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Blu-ray Reviews: The Ides of March

Originally published in Sound and Image, May/June 2012, v.25#05
Last updated 21 February 2013

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The Ides of March
2011 - Roadshow Entertainment
Director: George Clooney
Starring: Ryan Gosling, George Clooney, Philip Seymour Hoffman, Paul Giamatti, Evan Rachel Wood and Marisa Tomei

Movie: Picture: Sound: Extras:

(The following review was published as part of a combined review with Brotherhood.)

George Clooney does like his politics, whether it's standing outside the Sudanese embassy in Washington to protest that country's actions in Darfur -- and getting arrested for his troubles -- or supporting left-of-centre US politicians. And he dabbles in politics in his movies as well.

That wouldn't be in the least exceptional, except that in 'The Ides of March' Clooney has crafted (as well as starring, he directed and co-wrote it) a gripping thriller. It's what is technically a political thriller, but really it's about how a young star-struck worker (Gosling) becomes disillusioned with the object of his idealism, and how he deals with it.

Set in the context of the primary race for a Democratic candidate for US President (Clooney), and featuring a cast about as good as it's possible to get, the tension is gradually ramped up to extremely high levels.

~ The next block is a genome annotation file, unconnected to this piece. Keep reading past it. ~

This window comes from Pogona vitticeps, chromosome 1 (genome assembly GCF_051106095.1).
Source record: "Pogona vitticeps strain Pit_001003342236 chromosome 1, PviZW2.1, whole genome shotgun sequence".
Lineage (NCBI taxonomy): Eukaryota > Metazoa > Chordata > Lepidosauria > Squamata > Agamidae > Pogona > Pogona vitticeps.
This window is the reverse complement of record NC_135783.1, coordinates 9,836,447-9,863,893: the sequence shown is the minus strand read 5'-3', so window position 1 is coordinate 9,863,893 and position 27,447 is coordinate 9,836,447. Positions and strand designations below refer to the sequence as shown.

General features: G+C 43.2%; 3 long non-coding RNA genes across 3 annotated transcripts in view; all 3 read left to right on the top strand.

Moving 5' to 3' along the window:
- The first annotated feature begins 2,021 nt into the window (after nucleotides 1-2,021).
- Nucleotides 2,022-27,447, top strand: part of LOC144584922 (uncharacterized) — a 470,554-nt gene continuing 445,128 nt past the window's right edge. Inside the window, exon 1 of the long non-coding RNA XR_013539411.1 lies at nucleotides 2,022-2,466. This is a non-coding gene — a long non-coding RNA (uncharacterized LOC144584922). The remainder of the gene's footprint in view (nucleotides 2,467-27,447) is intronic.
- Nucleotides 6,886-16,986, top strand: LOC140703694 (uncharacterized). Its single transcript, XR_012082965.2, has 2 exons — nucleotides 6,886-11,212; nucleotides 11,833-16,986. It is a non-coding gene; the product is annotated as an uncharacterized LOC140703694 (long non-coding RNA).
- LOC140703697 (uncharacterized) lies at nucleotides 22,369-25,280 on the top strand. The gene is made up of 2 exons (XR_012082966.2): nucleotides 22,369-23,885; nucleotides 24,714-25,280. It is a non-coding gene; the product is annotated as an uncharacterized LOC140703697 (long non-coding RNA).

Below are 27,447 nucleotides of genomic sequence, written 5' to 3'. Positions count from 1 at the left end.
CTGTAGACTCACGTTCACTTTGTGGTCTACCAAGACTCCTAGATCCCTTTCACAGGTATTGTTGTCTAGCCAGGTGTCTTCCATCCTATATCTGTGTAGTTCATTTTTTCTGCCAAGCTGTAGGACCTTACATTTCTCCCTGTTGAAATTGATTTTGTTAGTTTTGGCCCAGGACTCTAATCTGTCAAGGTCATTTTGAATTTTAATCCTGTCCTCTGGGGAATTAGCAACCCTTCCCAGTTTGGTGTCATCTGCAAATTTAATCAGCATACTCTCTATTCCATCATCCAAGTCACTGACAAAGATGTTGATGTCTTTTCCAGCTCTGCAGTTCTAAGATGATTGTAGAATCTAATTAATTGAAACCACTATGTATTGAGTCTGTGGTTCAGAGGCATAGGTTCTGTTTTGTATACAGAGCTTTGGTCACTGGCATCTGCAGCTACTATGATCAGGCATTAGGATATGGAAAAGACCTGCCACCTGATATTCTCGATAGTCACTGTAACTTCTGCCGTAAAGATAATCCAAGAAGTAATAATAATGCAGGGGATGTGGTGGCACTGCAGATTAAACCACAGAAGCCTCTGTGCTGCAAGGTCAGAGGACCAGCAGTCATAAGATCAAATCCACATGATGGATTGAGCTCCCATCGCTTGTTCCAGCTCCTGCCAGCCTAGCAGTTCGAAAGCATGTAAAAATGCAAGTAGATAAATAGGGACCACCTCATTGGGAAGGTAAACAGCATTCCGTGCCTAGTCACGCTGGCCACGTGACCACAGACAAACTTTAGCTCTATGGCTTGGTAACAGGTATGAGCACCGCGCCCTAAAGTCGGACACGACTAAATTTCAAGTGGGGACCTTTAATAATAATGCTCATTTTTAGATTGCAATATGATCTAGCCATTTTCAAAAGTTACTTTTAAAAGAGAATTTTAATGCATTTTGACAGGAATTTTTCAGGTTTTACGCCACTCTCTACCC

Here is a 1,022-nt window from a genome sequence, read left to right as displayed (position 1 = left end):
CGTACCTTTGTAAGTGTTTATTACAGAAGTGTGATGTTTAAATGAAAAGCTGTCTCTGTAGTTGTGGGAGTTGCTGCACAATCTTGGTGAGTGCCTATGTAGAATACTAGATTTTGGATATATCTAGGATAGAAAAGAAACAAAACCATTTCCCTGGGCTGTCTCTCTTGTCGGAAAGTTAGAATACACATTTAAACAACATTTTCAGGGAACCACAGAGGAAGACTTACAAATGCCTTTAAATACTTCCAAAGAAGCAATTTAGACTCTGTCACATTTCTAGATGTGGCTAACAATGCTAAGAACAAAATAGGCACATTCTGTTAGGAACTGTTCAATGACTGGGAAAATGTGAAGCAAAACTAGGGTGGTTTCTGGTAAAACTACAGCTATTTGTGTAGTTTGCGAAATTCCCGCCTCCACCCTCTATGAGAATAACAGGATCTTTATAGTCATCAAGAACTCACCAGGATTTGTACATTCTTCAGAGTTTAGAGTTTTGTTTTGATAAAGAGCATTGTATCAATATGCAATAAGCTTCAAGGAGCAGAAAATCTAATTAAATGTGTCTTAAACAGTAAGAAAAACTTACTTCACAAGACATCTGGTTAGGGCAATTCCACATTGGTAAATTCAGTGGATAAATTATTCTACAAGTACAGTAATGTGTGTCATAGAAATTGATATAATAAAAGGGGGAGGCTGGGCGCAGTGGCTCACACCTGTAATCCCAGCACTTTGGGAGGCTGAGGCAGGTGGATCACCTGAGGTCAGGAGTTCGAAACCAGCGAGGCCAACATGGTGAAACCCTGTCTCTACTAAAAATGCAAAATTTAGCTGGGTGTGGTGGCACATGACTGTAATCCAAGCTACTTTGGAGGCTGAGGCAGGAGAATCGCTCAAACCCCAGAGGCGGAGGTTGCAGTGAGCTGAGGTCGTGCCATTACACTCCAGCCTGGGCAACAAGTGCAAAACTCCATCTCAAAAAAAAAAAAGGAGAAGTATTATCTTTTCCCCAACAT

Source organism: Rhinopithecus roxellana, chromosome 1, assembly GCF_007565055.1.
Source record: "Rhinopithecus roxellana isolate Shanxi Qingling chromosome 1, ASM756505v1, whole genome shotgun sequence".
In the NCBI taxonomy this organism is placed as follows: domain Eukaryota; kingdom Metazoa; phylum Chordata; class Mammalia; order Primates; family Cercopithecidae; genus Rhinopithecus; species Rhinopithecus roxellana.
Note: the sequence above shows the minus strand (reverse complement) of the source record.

This movie has at least six bona fide stars. 'Brotherhood' has none, but its cast is nonetheless filled with experienced professionals. They portray a bunch of US college students: members of a Greek fraternity, and some 'pledges' who wish to join. There is an initiation challenge in which the pledges must prove their devotion exceeds even their desire to remain within the law.

And of course it goes wrong.

Well, crafted, the movie concerns the night that follows and the decisions that have to be made and the conflicts that ensue. Unlike the slow build in Ides, this movie raises the tension to the same high level time and again. It's a worthwhile ride.

Neither of these movies is a showpiece for sound and video system. Most of the sound is to do with talk. Much of the vision happens in dark environments. Brotherhood does decent job of presenting the competent photography, deploying over 25Mbps for the purpose. At only 80 minutes and with no extras to speak of (just trailers for some other movies from the distributor, Eagle Entertainment, and some still photos) it fits comfortably on a single layer disc. The audio is provided in both full bitrate Dolby Digital 5.1 and DTS-HD Master Audio. The core of the latter is 768kbps DTS rather than the more usual 1509kbps.

Ides looks better than Brotherhood, not so much because of the very high (35Mbps) MPEG4 encode, but because of the more imaginative cinematography. Its disc is twice the size, datawise. Its audio also comes lossless in the DTS-HD MA variety (with the normal 1509kbps core) and is backed up with Dolby Digital 2.0. Four featurettes come to nearly half an hour.

Running time: 101 minutes
Picture: 2.35:1, 1080p24, MPEG4 AVC @ 35.50Mbps
Sound: English: DTS-HD Master Audio 24/48 3/2.1 @ 3043kbps (embedded: DTS 24/48 3/2.1 @ 1509kbps); English, Commentary, English Audio Descriptive Service: Dolby Digital 2/0.0 @ 192kbps
Subtitles: English
Extras: 4 Featurettes (1080p24 - 27 mins)
Restrictions: Rated (Australian rating); Region free

The following video bitrate graph was generated by BDInfo 0.5.8:

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